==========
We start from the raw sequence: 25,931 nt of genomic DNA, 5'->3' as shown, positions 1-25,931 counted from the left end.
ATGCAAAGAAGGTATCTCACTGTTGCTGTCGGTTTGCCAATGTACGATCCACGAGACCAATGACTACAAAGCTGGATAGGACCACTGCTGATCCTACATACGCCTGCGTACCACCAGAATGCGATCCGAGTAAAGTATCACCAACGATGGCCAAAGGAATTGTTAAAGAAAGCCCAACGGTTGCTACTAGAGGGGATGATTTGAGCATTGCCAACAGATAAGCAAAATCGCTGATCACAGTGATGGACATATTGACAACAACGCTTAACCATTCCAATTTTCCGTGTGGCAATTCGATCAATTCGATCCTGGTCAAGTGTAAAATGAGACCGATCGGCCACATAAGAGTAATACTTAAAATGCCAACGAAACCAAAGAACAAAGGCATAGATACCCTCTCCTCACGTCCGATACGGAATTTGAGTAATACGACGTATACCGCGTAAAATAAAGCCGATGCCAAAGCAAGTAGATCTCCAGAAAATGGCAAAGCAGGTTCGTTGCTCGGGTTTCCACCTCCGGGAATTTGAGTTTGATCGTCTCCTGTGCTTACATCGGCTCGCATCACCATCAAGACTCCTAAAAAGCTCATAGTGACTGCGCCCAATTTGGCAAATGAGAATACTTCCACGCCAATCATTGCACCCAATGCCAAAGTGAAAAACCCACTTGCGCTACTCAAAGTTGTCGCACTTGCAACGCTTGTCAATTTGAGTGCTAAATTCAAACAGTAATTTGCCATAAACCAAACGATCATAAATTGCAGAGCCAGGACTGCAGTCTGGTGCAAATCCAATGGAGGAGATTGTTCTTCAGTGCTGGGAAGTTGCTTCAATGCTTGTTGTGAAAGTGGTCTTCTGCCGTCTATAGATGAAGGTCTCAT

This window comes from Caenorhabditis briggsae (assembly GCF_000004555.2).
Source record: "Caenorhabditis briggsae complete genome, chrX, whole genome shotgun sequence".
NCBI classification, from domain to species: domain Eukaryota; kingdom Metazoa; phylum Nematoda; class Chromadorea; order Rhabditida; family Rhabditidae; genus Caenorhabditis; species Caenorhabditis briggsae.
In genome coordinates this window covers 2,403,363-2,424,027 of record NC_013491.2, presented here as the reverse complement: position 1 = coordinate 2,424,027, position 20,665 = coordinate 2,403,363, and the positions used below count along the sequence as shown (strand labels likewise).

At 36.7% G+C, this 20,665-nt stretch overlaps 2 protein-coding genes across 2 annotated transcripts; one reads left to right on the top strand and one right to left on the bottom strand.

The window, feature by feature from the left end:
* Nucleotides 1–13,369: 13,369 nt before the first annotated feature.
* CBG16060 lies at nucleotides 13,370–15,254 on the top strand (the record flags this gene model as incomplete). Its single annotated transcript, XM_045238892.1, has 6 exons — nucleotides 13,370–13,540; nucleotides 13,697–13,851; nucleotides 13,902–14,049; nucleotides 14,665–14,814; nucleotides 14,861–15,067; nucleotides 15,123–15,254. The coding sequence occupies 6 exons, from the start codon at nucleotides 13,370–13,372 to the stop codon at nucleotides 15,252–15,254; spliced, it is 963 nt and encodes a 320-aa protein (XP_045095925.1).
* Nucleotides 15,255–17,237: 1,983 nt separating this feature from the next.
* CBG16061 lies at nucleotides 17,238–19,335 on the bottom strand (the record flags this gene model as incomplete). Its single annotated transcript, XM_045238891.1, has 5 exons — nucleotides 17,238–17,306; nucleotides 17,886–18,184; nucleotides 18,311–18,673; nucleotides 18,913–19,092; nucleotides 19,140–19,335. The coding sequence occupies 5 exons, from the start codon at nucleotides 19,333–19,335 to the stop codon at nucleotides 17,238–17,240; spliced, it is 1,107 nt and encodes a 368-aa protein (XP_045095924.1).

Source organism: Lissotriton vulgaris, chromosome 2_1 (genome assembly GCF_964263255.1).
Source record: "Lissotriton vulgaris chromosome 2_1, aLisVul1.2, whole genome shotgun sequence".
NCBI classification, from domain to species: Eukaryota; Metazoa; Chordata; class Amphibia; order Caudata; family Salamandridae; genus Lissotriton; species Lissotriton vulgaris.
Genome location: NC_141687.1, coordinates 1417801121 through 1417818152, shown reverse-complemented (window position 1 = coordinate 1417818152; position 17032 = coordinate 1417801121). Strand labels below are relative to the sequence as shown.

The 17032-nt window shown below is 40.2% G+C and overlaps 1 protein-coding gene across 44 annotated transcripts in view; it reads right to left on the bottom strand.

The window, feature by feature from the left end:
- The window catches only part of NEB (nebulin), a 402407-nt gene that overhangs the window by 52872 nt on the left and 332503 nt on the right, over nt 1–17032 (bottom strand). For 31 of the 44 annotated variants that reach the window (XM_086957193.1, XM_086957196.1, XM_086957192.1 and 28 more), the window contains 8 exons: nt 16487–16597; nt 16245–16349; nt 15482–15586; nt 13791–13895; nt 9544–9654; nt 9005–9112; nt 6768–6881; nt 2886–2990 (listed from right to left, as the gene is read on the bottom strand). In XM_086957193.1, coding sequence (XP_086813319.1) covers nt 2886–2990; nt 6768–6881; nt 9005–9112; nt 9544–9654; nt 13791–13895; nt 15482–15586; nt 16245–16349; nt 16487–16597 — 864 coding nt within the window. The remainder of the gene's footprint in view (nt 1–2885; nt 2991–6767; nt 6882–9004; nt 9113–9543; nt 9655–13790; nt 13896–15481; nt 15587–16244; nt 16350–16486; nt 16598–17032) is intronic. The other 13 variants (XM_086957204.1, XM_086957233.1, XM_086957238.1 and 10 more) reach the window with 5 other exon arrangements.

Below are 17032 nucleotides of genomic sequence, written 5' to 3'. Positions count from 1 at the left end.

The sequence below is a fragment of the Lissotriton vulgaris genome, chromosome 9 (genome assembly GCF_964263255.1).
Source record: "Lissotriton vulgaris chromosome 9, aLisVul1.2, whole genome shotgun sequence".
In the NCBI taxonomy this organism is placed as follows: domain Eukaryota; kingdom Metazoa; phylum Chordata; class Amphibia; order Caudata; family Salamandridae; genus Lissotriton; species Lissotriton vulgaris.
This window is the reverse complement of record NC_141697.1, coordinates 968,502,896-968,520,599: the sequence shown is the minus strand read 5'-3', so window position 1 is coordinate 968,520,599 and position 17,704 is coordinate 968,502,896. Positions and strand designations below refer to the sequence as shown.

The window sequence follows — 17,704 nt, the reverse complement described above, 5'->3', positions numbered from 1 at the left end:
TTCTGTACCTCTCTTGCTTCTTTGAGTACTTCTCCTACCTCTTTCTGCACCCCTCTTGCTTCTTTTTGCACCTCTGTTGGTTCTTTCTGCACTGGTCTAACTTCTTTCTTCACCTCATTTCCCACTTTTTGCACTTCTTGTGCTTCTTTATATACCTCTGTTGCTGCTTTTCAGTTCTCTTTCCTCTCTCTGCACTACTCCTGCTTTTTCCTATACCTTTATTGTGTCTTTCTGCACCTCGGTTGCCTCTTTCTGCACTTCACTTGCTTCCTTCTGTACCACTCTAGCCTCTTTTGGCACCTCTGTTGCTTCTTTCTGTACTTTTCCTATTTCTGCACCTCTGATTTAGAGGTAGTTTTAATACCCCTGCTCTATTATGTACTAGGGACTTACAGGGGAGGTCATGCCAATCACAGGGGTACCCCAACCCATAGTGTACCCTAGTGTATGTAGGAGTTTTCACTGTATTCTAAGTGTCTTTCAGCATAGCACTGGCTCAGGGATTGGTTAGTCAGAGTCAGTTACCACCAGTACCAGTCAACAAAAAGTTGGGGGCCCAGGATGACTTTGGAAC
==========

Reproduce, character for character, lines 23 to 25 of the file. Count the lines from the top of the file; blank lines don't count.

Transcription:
In the NCBI taxonomy this organism is placed as follows: domain Eukaryota; kingdom Metazoa; phylum Chordata; class Amphibia; order Caudata; family Salamandridae; genus Lissotriton; species Lissotriton vulgaris.
This window is the reverse complement of record NC_141697.1, coordinates 968,502,896-968,520,599: the sequence shown is the minus strand read 5'-3', so window position 1 is coordinate 968,520,599 and position 17,704 is coordinate 968,502,896. Positions and strand designations below refer to the sequence as shown.

The window sequence follows — 17,704 nt, the reverse complement described above, 5'->3', positions numbered from 1 at the left end: